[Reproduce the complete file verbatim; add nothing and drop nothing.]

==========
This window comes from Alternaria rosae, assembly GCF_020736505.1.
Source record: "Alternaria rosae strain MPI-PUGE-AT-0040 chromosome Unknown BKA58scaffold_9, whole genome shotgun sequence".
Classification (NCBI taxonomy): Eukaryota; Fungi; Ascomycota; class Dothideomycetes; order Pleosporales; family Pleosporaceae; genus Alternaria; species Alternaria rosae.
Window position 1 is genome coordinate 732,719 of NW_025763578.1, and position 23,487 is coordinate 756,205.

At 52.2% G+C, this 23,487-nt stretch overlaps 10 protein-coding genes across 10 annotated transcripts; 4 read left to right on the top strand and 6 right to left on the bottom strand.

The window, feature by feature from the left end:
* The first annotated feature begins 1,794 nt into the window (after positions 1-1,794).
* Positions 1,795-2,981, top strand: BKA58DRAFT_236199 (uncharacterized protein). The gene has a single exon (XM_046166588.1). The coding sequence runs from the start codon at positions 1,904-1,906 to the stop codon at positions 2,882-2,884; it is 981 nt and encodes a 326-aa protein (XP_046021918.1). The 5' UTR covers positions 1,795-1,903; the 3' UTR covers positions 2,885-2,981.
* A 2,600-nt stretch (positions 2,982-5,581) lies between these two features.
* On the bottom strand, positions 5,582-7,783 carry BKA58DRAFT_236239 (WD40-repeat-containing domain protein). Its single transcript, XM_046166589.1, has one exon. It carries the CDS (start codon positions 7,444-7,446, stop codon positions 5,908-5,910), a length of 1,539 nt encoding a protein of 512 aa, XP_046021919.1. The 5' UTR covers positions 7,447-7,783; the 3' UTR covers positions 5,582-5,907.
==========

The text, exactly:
This window comes from Alternaria rosae, assembly GCF_020736505.1.
Source record: "Alternaria rosae strain MPI-PUGE-AT-0040 chromosome Unknown BKA58scaffold_9, whole genome shotgun sequence".
Classification (NCBI taxonomy): Eukaryota; Fungi; Ascomycota; class Dothideomycetes; order Pleosporales; family Pleosporaceae; genus Alternaria; species Alternaria rosae.
Window position 1 is genome coordinate 732,719 of NW_025763578.1, and position 23,487 is coordinate 756,205.

At 52.2% G+C, this 23,487-nt stretch overlaps 10 protein-coding genes across 10 annotated transcripts; 4 read left to right on the top strand and 6 right to left on the bottom strand.

The window, feature by feature from the left end:
* The first annotated feature begins 1,794 nt into the window (after positions 1-1,794).
* Positions 1,795-2,981, top strand: BKA58DRAFT_236199 (uncharacterized protein). The gene has a single exon (XM_046166588.1). The coding sequence runs from the start codon at positions 1,904-1,906 to the stop codon at positions 2,882-2,884; it is 981 nt and encodes a 326-aa protein (XP_046021918.1). The 5' UTR covers positions 1,795-1,903; the 3' UTR covers positions 2,885-2,981.
* A 2,600-nt stretch (positions 2,982-5,581) lies between these two features.
* On the bottom strand, positions 5,582-7,783 carry BKA58DRAFT_236239 (WD40-repeat-containing domain protein). Its single transcript, XM_046166589.1, has one exon. It carries the CDS (start codon positions 7,444-7,446, stop codon positions 5,908-5,910), a length of 1,539 nt encoding a protein of 512 aa, XP_046021919.1. The 5' UTR covers positions 7,447-7,783; the 3' UTR covers positions 5,582-5,907.